When high up after mountain sheep and goats, on rocky ground near the snow line, one may start a covey of dark birds with conspicuous white patches on their wings, which spin away with grouse-like flight—evidently partridges of some kind, for there are no true grouse anywhere in India even in these Himalayan heights. These alpine partridges, the Lerwa of the Bhutanese, would be recognizable even if they lived among others, for their closely cross-pencilled plumage with chocolate belly, and brilliant red legs and bill, are striking when close at hand. Yet in their own haunts the birds are hard to see on the ground, in spite of there not being enough cover to hide a sparrow; for the snow partridge is true to its name, and if possible, will be on ground where the only vegetation is moss and the shortest of grass, interspersed with bare stone and snow patches.
On the scanty vegetation of these heights the birds contrive not only to live, but to get and keep fat; their usual weight is over a pound, and may reach nearly a pound and a half. In winter they are perforce driven to the lower hills, but always keep to their preference for barren spots, and manage to keep in touch with the snow, not descending below 7,000 feet.
Although not .scarce birds and in some localities common enough for a hundred to be seen in a day's march, they are decidedly not generally distributed, and occur in localities often separated by a day's journey. Where rare, they are wild, but tamer where they are abundant, but in any case much shooting will naturally have the effect of making them less approachable ; in favourable circumstances, they rank as some of the best sporting birds, and only the superior attractions of four-footed game cause them to be neglected. Although best known as a Himalayan species, this bird extends outside our boundaries as far as Western China ; its western limit is Kashmir.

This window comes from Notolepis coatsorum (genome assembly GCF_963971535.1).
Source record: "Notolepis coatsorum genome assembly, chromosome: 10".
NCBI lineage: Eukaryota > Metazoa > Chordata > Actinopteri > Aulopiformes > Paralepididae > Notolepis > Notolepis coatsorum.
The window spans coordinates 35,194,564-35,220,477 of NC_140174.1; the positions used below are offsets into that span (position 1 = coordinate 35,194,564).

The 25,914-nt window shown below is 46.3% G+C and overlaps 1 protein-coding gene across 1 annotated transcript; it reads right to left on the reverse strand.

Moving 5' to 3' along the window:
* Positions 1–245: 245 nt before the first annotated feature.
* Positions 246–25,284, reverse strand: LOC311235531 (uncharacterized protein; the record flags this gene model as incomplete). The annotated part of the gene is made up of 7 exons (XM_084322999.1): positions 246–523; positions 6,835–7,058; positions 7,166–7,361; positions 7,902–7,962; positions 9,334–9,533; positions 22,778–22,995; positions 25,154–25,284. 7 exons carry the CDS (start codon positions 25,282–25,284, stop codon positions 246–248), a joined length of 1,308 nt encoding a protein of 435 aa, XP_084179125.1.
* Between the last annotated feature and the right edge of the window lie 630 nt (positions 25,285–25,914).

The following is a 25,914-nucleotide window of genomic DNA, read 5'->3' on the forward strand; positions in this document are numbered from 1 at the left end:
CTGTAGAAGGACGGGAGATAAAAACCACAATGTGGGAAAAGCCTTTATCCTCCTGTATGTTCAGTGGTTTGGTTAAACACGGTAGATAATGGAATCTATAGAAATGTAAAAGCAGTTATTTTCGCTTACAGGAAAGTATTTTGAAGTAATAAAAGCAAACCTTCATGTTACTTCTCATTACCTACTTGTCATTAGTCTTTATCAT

The call of these partridges is a loud harsh whistle, which they give out when approached, and they keep whistling when on the wing. They go in flocks or coveys except during the breeding-season, and even then sometimes several old birds may be found along with a number of young, as in the case of the snow-cock, which these birds resemble so closely in appearance and note when on the wing that unless it is possible to make out the great difference in size they are difficult to tell apart; but the snow-cock is found on rather different ground, and is wilder and takes longer flights.
They breed, as they live by preference, as near the snow-line as possible, on rather rough ground, on the ridges jutting out from the snow. The eggs are laid under a rock, apparently about the end of May, since chicks, according to Wilson, were first to be seen about the 20th of June. The eggs are large for the size of the bird, being bigger than those of the chukor, and are freckled with reddish brown on a dull white ground. About half a dozen chicks seem to occur in a brood ; they are mottled grey and black above, with three black stripes on the head, rufous under-parts, and black bills; a certain amount of black remains on the beak when they are full feathered. The old ones show great attachment to them, sometimes shamming lameness in the well-known partridge fashion, and at other times walking away before the intruders with piteous calls, while the little ones squat, or creep under the stones.
The snow-partridge is very good eating, and after keeping a few days resembles a grouse in flavour as much as in appearance. Besides the Hindustani equivalent of " snow-partridge," the bird is also called Bhair titar, Ter titar, and Golabi titar, while the Chamba name is Biju and the Kumaun one Janguria ; Quoir monal is given as the title in Garhwal.